This final piece in various forms continues to be used in Jewish weddings simply due to the fact that on their wedding day, the Jewish bride and groom are known as King and Queen in Jewish circles.
"A Jewel on thy Forehead" This phrase in the KJV has been interpreted by many other translations as a nose jewel of the kind of jewelry typically seen even today in Middle Eastern brides.
Chains or necklaces are a huge part of the ancient Yemeni Jewish bridal outfit! So much so that you can't see her neck if you tried.
The word for "ornaments" in the KJV, comes from a Hebrew word that in general refers to "trappings, finery, etc", but in this tense, actually refers to something called a headstall!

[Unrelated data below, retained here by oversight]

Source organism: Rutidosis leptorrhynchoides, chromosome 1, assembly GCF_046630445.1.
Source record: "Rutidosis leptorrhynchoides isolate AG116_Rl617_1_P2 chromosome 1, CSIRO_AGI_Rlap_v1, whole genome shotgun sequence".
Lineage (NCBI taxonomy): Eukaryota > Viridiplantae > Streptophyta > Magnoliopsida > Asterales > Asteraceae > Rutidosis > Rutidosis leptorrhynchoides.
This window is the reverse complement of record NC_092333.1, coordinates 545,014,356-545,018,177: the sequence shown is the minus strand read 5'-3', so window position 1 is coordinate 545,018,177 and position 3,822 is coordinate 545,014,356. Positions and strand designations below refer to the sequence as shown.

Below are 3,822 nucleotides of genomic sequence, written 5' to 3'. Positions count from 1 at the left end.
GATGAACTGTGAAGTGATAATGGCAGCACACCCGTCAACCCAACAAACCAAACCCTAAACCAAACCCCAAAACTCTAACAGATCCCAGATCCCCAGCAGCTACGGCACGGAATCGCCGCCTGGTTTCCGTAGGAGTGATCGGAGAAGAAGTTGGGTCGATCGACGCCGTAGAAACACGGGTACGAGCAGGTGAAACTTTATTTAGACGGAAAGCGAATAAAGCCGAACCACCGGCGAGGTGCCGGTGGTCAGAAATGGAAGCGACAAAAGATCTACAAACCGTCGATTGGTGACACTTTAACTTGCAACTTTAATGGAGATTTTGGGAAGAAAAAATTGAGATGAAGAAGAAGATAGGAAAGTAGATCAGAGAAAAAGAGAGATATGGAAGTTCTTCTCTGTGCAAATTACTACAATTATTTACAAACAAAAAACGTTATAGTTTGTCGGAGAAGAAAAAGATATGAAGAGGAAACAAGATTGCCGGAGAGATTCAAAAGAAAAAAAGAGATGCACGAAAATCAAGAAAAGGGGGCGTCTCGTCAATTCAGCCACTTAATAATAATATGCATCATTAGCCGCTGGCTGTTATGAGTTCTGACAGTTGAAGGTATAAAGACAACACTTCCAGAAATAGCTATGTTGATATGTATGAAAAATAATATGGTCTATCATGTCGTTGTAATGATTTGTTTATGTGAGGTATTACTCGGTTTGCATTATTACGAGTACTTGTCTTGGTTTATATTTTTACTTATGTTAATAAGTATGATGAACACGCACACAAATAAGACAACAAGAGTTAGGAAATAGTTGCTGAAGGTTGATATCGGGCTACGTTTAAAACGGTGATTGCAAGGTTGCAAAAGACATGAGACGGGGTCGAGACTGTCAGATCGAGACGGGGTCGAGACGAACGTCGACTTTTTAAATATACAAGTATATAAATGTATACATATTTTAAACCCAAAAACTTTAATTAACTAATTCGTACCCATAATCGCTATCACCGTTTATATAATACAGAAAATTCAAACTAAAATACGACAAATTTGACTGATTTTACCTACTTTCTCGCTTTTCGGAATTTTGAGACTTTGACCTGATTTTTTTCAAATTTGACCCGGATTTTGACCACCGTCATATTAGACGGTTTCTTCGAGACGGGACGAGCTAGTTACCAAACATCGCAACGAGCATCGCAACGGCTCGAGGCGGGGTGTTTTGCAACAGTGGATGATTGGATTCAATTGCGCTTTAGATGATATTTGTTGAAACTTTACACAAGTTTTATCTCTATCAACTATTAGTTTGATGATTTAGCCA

The Hebrew word for Badger's skin in the KJV, has been debated by some scholars as to whether it truly means the badger, which did and still does live in the region. . .
Understanding the bridal adornment in Ezekiel requires an understanding of everyday attire given in Isaiah.
This eighth stone in Aaron's Breastplate is largely considered to be the Agate, although some say the Emerald as well. Most sources agree that the color of the stone is a deep green colour.
The seventh stone in Aaron's Breastplate, often called the Ligure, and sometimes referred to as the Sapphire or Lapis Lazuli, is an interesting stone.
The first Stone in Aaron's Breastplate, and generally considered by some to be the sixth stone of New Jerusalem's 12 Foundations, is Sardius, also known as Carrnelian, a varient of Chalcedony.
"How does God Adorn His Bride in the Scriptures?" At first glance, this question seems entirely scandalous! God does not have a wife! Or does He?